Use this URL to cite or link to this record in EThOS: https://ethos.bl.uk/OrderDetails.do?uin=uk.bl.ethos.759231
Title: The domain agnostic generation of natural language explanations from provenance graphs
Author: Richardson, Darren Paul
ISNI:       0000 0004 7431 2760
Awarding Body: University of Southampton
Current Institution: University of Southampton
Date of Award: 2018
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Abstract:
In a data-driven world, being able to record from where data was derived, and by whom is key. The way to represent this information, provenance, on the Web has been standardised by the World Wide Web Consortium as PROV. Furthermore, once provenance has been recorded, it is often necessary to be able to present it back to users. In the state-of-the-art, the interfaces to such provenance tend to be diagrammatic, or rely on very application-specific template-based natural language generation. Both of these approaches have their drawbacks, motivating the search for techniques for generating natural language explanations from domain-generic provenance graphs. This work presents several contributions to the state-of-the-art in this regard. Firstly it presents a novel template-based architecture for natural language generation. This is followed by the novel application of set-cover optimisation techniques to the challenge of sentence selection. Thirdly, this work extends previous research into the role of URIs for lexicalising Linked Data resources, making use of the specific nature of PROV instance data to inform the heuristics used. Fourthly, these techniques are then evaluated in a user study demonstrating that they improve upon the state-of-the-art across the three dimensions of grammatical correctness, fluency, and comprehensibility. This evaluation also showed that the participants preferred the sentences generated using these techniques 56.4% of the time. Following on from these advances, an investigation is conducted into how to structure larger natural language explanations of provenance graphs. This is done by inviting a number of provenance experts to describe a sequence of provenance graphs presented diagrammatically, and analysing the way they approach this task. This reveals that the responses of the experts correlated strongly with the visual layout of the diagrams, and also that the experts were split as to whether to structure those explanations in a chronological or anti-chronological order. Finally, a further study was conducted to investigate how chronology affects the perceived quality of the generated natural language explanations, revealing that in aggregate the participants considered the chronological ordering to be more logical. This dissertation concludes with a summary of the contributions made to the state-of-the-art, as well as by proposing a number of possible areas for future research.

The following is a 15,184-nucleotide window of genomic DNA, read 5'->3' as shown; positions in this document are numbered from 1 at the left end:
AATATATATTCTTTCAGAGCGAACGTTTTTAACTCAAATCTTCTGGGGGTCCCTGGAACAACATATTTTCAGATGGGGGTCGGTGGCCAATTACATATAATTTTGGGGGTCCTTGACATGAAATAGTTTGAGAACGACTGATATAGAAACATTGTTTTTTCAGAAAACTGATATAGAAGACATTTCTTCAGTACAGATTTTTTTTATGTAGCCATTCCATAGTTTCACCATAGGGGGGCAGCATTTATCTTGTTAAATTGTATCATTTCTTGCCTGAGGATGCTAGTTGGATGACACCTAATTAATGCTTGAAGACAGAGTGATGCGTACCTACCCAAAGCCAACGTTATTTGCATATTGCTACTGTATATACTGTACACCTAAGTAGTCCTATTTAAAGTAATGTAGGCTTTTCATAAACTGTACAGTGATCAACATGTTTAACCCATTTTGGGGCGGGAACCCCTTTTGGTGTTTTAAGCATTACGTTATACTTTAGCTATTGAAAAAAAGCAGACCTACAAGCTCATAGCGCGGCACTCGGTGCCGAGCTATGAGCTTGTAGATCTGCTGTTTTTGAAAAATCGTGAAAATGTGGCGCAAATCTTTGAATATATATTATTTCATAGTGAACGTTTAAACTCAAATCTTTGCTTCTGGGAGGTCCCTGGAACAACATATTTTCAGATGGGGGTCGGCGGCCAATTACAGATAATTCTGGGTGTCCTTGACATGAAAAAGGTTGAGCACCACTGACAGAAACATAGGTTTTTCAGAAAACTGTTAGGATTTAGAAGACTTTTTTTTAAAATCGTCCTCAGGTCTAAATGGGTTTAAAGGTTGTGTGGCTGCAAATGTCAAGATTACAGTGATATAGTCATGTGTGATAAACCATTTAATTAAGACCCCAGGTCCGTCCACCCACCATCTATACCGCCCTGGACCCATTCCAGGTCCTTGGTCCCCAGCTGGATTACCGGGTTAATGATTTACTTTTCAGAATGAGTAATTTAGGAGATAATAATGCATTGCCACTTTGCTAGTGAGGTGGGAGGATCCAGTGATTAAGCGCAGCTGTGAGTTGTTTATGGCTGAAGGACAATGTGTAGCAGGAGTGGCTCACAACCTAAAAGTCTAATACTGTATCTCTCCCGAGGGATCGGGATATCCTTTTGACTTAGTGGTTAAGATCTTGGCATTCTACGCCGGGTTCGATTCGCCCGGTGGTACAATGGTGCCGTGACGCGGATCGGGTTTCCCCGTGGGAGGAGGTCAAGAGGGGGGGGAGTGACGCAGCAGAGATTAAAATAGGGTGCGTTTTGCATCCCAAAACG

Supervisor: Moreau, Luc ; Smart, Paul ; Shadbolt, Nigel ; Ramchurn, Sarvapali ; Costanza, Enrico ; Yang, Yang ; Popov, Igor ; Hall, Wendy ; Glaser, Hugh Sponsor: Not available
Qualification Name: Thesis (Ph.D.) Qualification Level: Doctoral
EThOS ID: uk.bl.ethos.759231  DOI: Not available
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